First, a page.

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Old 04-18-2014, 11:43 AM   #11
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[QUOTE=Sojourner;1439751]I think I have a fairly good case because of how the relevant section of Georgia code is phrased. Section 40-6-46 states that no-passing zones must be "in place and clearly visible to an ordinarily observant person" and must be "clearly marked". The particular no-passing zone I was accused of driving through is quite faded (the yellow lines look as though they haven't been repainted in 10-15 years) and also is very difficult to see from a reasonable distance because the zone is on top of a fairly steep hill as it flattens out near the intersection. I have some photos to show this, but of course it's all very subjective and the judge could easily say the no-passing zone was clearly visible. Honestly, this no-passing zone is one of the least well-marked ones of any in the area (I have taken notice of lots of them since I received the citation), but again, that's probably not legally relevant.

Traffic court judges are really not looking too deeply into these cases...they presume you're guilty. Your proposed defense has some merit, but more importantly there is enough legal/technical basis to not rule in your favor. That's all the Judge will need to rule against you.
From a practical perspective, if that Nolo plea will not affect your insurance that is one better option. Another possible option: up here in New Jersey/NY, a poorly kept secret is to plead not guilty. Then, prior to going before the Judge they have you meet with a Court attorney who lets you plead down to some sort of non-moving violation - no points, and often a slightly lower fine.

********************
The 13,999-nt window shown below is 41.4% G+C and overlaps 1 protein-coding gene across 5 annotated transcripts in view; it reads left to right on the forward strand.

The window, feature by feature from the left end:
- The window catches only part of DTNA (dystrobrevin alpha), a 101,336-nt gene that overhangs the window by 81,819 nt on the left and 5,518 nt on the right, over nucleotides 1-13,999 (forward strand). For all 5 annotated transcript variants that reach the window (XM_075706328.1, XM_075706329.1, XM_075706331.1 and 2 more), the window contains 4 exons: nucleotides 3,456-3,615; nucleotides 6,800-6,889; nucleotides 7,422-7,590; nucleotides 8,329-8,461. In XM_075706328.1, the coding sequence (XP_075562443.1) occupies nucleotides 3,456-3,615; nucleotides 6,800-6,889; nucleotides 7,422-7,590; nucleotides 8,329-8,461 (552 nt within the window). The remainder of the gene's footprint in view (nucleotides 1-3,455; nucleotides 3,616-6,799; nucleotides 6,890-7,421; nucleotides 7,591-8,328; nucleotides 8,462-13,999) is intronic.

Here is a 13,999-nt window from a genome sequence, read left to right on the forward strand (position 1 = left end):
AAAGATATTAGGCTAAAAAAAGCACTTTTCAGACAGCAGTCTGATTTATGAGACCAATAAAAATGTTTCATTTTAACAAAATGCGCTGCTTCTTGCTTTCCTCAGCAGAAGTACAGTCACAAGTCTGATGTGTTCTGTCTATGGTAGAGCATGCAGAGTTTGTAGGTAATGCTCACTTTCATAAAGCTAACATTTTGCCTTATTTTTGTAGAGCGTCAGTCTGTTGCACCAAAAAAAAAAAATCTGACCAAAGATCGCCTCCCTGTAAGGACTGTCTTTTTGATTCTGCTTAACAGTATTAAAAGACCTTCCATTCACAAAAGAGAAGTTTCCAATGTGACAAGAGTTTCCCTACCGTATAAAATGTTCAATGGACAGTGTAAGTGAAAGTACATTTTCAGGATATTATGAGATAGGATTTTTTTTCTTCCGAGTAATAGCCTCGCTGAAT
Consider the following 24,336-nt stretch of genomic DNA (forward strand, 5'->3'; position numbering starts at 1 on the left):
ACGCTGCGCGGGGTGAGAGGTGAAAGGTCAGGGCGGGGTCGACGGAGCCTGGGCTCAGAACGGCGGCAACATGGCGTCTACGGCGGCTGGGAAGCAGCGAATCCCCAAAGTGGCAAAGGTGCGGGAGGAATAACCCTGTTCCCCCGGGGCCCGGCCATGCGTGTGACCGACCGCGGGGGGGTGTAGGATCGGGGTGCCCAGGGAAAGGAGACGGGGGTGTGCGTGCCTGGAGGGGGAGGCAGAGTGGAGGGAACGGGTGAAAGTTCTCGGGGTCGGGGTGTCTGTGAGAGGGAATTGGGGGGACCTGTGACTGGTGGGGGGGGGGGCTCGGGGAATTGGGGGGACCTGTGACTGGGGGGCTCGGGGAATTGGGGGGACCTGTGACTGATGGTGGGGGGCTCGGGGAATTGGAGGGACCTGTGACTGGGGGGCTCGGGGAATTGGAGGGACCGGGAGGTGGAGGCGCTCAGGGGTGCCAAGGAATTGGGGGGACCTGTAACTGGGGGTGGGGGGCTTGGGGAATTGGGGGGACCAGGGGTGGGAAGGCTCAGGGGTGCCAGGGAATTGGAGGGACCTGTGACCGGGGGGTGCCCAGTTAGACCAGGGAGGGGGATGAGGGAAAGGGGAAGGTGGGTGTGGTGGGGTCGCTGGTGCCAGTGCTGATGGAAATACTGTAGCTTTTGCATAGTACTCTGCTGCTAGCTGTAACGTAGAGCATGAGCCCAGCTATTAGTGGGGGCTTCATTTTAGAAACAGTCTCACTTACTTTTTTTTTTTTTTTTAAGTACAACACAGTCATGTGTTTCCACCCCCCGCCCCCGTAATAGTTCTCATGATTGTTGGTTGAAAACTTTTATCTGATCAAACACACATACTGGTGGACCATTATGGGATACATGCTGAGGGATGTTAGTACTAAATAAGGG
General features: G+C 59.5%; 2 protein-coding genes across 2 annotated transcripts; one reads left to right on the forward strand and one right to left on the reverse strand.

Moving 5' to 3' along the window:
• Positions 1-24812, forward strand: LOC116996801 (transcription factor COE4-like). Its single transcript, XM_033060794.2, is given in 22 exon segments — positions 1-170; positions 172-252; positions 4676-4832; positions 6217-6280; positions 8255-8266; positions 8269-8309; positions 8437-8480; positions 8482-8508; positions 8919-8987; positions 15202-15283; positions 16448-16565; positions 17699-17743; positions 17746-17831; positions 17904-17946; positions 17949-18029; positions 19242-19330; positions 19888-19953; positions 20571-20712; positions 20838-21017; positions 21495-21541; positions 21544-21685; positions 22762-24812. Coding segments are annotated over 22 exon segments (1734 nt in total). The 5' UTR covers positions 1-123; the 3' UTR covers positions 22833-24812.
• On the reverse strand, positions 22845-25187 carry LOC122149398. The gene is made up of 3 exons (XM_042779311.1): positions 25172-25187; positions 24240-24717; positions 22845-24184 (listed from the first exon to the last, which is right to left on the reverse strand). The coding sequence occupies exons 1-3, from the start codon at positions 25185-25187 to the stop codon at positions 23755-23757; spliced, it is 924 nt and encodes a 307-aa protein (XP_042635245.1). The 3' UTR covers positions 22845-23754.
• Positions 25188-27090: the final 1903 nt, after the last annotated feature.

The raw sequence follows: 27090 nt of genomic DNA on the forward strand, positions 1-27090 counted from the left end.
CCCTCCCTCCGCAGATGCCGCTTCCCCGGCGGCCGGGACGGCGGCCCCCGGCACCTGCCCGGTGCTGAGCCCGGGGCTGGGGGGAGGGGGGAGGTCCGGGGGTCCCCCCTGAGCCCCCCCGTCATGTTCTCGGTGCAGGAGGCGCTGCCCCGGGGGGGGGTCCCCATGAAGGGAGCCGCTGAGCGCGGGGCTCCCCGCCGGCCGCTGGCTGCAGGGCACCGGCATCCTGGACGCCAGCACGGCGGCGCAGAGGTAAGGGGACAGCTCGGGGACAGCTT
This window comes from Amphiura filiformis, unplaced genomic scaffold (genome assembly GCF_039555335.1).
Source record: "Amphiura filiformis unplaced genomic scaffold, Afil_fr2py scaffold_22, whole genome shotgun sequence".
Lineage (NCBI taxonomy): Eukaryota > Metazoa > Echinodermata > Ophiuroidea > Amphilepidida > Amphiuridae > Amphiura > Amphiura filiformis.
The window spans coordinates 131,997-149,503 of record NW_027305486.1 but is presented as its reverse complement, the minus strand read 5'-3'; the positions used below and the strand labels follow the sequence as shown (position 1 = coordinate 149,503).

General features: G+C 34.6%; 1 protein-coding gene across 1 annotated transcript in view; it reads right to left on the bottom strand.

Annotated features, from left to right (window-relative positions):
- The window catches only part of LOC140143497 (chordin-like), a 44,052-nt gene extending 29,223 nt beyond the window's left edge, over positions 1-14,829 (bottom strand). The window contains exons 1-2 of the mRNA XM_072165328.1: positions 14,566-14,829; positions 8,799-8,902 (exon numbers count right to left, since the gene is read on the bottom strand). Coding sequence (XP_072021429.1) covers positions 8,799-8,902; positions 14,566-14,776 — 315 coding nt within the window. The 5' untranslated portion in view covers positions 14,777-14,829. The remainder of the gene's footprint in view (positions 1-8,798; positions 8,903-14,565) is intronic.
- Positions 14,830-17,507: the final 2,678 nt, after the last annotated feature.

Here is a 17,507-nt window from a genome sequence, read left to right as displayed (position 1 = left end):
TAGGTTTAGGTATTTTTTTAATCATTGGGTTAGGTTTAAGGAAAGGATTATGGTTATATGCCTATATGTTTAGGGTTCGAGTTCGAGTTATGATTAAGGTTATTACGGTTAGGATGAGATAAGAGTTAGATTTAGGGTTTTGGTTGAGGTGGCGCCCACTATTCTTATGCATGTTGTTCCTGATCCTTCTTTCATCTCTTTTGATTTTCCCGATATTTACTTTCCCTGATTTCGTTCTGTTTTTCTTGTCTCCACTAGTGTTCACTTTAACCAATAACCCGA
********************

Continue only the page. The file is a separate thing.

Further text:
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Old 04-18-2014, 12:01 PM   #12
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You got caught. Pay the ticket.
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Old 04-18-2014, 12:41 PM   #13
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Back in the 1980s I once pled down to a violation which had a lower fine but with 1 more license point because I knew in a few months I would be able to renew my defensive driver course and get the points removed. No increase to my (New York) insurance rates but instead a continuation of my defensive driver course discount for the next 3 years.
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Old 04-18-2014, 01:27 PM   #14
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In my state you meet with the prosecuting attorney over most minor traffic citations before appearing before a judge. The purpose: to cut a deal on a reduced charge. Often speeding becomes "defective speedometer," unsafe lane deviation becomes "improper parking." The reduction clears the court calender while allowing the defendant to get off with a non-moving violation.

So basically all you have to do to get the charge reduced is to show up.
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Old 04-18-2014, 01:35 PM   #15
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If you fight the ticket and lose, you're going to have to pay court costs on top of the ticket. You're $140 fine may become $300+ if you lose. Based on your description of the incident, I would say its 50/50 whether or not you can beat the ticket depending on the judge. Some traffic court judges think everyone is guilty. Some are predisposed to think cops love writing tickets for no reason other than the fact that they can, and let people off all the time. So you're basically flipping a coin for $150 or more and you going to waste half a day. Personally I would plead no contest and pay the fine. Its not worth the hassle.